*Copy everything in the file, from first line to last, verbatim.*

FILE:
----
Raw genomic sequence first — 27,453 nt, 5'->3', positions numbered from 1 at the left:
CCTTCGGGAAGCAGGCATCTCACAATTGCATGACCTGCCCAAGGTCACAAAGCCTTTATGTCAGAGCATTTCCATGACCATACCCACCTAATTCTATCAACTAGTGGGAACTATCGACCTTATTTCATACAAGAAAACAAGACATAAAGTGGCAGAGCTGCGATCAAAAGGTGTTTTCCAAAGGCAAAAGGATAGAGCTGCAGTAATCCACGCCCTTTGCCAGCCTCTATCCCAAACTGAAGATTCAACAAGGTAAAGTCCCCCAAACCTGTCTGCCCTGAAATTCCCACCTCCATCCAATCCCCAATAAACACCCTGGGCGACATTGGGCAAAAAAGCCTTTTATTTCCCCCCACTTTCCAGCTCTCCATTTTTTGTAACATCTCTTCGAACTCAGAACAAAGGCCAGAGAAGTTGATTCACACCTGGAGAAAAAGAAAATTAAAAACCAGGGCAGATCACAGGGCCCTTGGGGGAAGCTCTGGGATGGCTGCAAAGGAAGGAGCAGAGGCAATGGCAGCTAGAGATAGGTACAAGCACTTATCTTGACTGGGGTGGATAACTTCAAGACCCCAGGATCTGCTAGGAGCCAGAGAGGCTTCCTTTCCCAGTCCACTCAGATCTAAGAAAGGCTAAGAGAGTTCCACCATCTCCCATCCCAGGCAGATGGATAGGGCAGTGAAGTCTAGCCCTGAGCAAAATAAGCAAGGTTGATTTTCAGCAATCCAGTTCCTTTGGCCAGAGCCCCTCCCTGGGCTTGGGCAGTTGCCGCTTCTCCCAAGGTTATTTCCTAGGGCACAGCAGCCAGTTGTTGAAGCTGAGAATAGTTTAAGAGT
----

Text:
Raw genomic sequence first — 27,453 nt, 5'->3', positions numbered from 1 at the left:
CCTTCGGGAAGCAGGCATCTCACAATTGCATGACCTGCCCAAGGTCACAAAGCCTTTATGTCAGAGCATTTCCATGACCATACCCACCTAATTCTATCAACTAGTGGGAACTATCGACCTTATTTCATACAAGAAAACAAGACATAAAGTGGCAGAGCTGCGATCAAAAGGTGTTTTCCAAAGGCAAAAGGATAGAGCTGCAGTAATCCACGCCCTTTGCCAGCCTCTATCCCAAACTGAAGATTCAACAAGGTAAAGTCCCCCAAACCTGTCTGCCCTGAAATTCCCACCTCCATCCAATCCCCAATAAACACCCTGGGCGACATTGGGCAAAAAAGCCTTTTATTTCCCCCCACTTTCCAGCTCTCCATTTTTTGTAACATCTCTTCGAACTCAGAACAAAGGCCAGAGAAGTTGATTCACACCTGGAGAAAAAGAAAATTAAAAACCAGGGCAGATCACAGGGCCCTTGGGGGAAGCTCTGGGATGGCTGCAAAGGAAGGAGCAGAGGCAATGGCAGCTAGAGATAGGTACAAGCACTTATCTTGACTGGGGTGGATAACTTCAAGACCCCAGGATCTGCTAGGAGCCAGAGAGGCTTCCTTTCCCAGTCCACTCAGATCTAAGAAAGGCTAAGAGAGTTCCACCATCTCCCATCCCAGGCAGATGGATAGGGCAGTGAAGTCTAGCCCTGAGCAAAATAAGCAAGGTTGATTTTCAGCAATCCAGTTCCTTTGGCCAGAGCCCCTCCCTGGGCTTGGGCAGTTGCCGCTTCTCCCAAGGTTATTTCCTAGGGCACAGCAGCCAGTTGTTGAAGCTGAGAATAGTTTAAGAGT